Stream and Riparian Protection

What are Riparian Areas? 

Riparian areas are the lands beside water, the “in-between” places that link aquatic and terrestrial habitats. Watercourses include creeks, rivers, ditches, ponds, swamps, wetlands, and lakes, whether natural or human made.

Riparian areas are important transition zones between the land and the water. The trees, plants, and woody debris within a riparian area shade the water, provide food and habitat for fish and wildlife, stop stream banks from wearing away, purify rainwater, and help slow water runoff. A riparian area may or may not be wet in all seasons. 

Before you start any land alteration within 30 metres of a watercourse or the top of a bank, be sure to contact local and provincial authorities for rules and regulations.  Approvals are needed from both the Sunshine Coast Regional District (SCRD) and the Province prior to any land alteration. 

Contact Planning staff at

Land alteration includes all activities that involve the clearing or moving of land and soil. Examples include (but are not limited to) tree cutting, removal of vegetation, compaction of soil, grading/placement of fill, digging/excavating, construction or demolition.

Frequently Asked Questions

Riparian areas are the lands beside streams, lakes, wetlands and ditches, that link aquatic and terrestrial habitats. Riparian areas are important transition zones between the land and the water. The trees and plants within a riparian area shade the water, provide food and habitat for fish and wildlife, reduce streambank erosion, filter stormwater run-off, and protect water quality. 

Within the SCRD, riparian areas are protected from development and land alteration. Before you develop or do work within 30 metres of a watercourse (creek, river, ditch, pond, swamp, wetland, and lake, whether natural or human made), be sure to contact local and provincial authorities for rules and regulations. 

Riparian areas are vital for biodiversity, water quality, flood prevention, soil stability, and providing habitats and nutrients for various species of fish and wildlife. These benefits are why riparian areas need to be assessed by a professional before any land alteration can take place within a riparian area or near a waterbody.  

Yes, Riparian Area Protection Regulations apply to all landowners for residential, commercial or industrial uses. 

The Riparian Areas Protection Regulation (RAPR) was enacted under Section 12 of the Fish Protection Act in July 2004. The Fish Protection Act was subsequently re-titled the Riparian Areas Protection Act in February 2016. The act and regulation call on local governments to protect riparian areas during residential, commercial, and industrial development by ensuring that a Qualified Environmental Professional (QEP) conducts a science-based assessment of proposed activities.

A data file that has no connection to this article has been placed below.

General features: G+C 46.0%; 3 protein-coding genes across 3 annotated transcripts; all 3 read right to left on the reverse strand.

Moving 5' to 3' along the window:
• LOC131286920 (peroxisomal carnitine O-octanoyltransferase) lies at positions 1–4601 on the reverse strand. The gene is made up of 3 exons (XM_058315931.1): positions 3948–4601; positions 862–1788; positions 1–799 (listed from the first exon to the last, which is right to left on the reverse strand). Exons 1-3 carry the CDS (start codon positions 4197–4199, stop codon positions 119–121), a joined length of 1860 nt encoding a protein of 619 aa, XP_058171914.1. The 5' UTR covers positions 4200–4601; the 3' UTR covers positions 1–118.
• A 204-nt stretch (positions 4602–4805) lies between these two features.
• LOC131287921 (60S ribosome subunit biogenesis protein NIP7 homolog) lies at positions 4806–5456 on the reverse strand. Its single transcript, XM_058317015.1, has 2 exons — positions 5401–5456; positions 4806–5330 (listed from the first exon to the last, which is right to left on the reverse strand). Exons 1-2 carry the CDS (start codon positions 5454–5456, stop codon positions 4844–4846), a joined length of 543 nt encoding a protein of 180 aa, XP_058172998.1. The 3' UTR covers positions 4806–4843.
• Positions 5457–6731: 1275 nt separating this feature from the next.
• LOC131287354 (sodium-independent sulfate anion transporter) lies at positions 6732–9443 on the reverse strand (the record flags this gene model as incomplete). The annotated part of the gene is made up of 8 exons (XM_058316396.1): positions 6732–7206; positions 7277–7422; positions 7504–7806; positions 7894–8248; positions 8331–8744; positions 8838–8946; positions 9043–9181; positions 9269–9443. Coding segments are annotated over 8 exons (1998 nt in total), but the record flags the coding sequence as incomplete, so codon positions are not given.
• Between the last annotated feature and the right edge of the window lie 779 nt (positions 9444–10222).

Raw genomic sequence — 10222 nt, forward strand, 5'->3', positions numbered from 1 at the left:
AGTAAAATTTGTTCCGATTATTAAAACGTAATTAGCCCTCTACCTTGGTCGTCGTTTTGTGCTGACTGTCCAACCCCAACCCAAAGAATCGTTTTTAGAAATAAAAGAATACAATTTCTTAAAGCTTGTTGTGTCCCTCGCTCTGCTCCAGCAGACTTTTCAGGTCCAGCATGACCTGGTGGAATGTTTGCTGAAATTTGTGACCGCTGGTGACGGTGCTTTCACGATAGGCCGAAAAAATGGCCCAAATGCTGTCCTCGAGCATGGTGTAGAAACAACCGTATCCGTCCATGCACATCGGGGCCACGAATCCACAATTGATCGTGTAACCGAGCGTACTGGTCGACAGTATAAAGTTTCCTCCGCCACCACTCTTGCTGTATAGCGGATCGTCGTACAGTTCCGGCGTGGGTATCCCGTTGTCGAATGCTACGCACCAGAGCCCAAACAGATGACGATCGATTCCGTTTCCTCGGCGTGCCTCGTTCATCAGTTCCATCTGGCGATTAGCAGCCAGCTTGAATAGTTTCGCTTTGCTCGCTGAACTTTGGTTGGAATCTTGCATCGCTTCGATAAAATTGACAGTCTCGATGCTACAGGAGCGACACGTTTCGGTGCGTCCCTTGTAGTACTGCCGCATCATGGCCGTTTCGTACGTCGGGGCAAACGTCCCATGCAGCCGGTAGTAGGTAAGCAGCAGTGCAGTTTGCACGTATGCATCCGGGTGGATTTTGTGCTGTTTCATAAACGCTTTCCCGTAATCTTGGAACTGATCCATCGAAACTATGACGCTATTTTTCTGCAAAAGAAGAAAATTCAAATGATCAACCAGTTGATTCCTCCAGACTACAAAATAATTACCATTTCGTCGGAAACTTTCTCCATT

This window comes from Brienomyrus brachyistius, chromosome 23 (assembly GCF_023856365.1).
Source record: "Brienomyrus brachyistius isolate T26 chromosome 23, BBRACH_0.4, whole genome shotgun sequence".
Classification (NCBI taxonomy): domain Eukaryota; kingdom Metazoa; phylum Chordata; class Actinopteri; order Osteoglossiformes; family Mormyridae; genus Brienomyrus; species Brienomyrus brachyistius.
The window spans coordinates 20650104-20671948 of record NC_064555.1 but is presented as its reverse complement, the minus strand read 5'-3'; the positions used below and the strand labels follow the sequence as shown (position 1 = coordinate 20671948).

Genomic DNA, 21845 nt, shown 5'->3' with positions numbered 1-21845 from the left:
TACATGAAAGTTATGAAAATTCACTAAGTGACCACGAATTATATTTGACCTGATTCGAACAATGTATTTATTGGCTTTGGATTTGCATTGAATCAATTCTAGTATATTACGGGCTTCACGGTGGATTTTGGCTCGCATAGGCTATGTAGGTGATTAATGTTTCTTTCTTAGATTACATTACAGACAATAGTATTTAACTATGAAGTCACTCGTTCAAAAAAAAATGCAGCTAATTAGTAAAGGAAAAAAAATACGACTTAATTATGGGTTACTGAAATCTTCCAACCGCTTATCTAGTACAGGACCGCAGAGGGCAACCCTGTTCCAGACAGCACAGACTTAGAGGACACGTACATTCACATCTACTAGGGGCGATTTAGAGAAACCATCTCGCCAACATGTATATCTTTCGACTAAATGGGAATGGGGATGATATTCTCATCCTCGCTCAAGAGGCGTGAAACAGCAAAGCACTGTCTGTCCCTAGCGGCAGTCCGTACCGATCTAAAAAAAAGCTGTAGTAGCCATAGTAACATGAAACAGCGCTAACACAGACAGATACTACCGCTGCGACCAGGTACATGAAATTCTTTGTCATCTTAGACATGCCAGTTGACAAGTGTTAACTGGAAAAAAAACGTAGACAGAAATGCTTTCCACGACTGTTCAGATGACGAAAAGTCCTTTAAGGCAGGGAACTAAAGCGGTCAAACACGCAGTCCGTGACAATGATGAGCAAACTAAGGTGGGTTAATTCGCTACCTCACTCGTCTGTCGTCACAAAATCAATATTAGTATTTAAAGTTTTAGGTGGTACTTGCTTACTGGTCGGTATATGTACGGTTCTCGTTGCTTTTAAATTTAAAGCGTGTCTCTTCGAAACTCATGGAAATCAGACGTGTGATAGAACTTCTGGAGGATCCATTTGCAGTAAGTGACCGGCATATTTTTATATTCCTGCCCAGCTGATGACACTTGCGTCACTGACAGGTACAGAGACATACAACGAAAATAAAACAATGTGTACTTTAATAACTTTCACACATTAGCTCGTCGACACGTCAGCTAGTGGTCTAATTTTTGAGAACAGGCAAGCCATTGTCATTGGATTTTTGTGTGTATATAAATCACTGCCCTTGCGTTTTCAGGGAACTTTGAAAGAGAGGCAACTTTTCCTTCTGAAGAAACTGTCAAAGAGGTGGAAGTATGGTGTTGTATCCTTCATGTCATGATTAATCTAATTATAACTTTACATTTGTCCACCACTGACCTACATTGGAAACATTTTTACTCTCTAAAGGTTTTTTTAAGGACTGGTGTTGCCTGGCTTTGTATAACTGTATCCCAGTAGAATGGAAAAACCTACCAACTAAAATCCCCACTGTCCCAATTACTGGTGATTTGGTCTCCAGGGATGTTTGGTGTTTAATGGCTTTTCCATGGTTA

Note: The former Riparian Areas Regulation (RAR) was amended on November 1, 2019, and became the Riparian Areas Protection Regulation (RAPR). This regulatory change means that any Streamside Protection and Enhancement Areas (SPEAs) established before November 1, 2019, need to be reassessed if and when any proposed development or land alternation is proposed within the 30 metres riparian assessment area. 

Click here to learn more about RARP. 

Qualified Environmental Professionals (QEPs) include agrologists, biologists, foresters, geoscientists, and technologists who are in good standing with their respective professional organizations working in their area of expertise. QEPs understand what makes up a properly functioning riparian area.  

A QEP is tasked with assessing the waterbody on your property to understand its role in providing for fish habitat, even if it does not actually contain fish itself. The QEP will establish a Stream Protection and Enhancement Area (SPEA) where no land alteration or building is permitted. If human impacts have compromised a riparian area, the QEP will prescribe measures to remediate the impacted area to a state that is as natural as possible and make recommendations to protect that area. 

RAPR defines ditches, whether or not they usually containing water, a stream and therefore requires a RAPR Assessment by a Qualified Environmental Professional. Ditches and culverts can be connected to fish habitat, and in turn provide them with nutrients.  

Stream Protection and Enhancement Areas (SPEAs) are undevelopable areas where no land alteration (building, tree cutting, vegetation removal, hardscaping, etc.) is permitted.  The SPEA is a result of a RARP Assessment, completed by a Qualified Environmental Professional (QEP), and can range in size depending on aspects such as size, environmental value and proposed uses, as determined by the QEP. 

While the following activities are permitted under the Riparian Area Protection Regulation (RAPR), it is best to check in with SCRD Planning Staff before conducting the activities as they may require an SCRD Development Permit or Tree Cutting Permit.  

  • Remove invasive plants for the purposes of habitat restoration. 
  • Plant native plants 
  • Remove trees that are deemed to be hazardous by a Certified Arborist (SCRD Tree cutting permit required)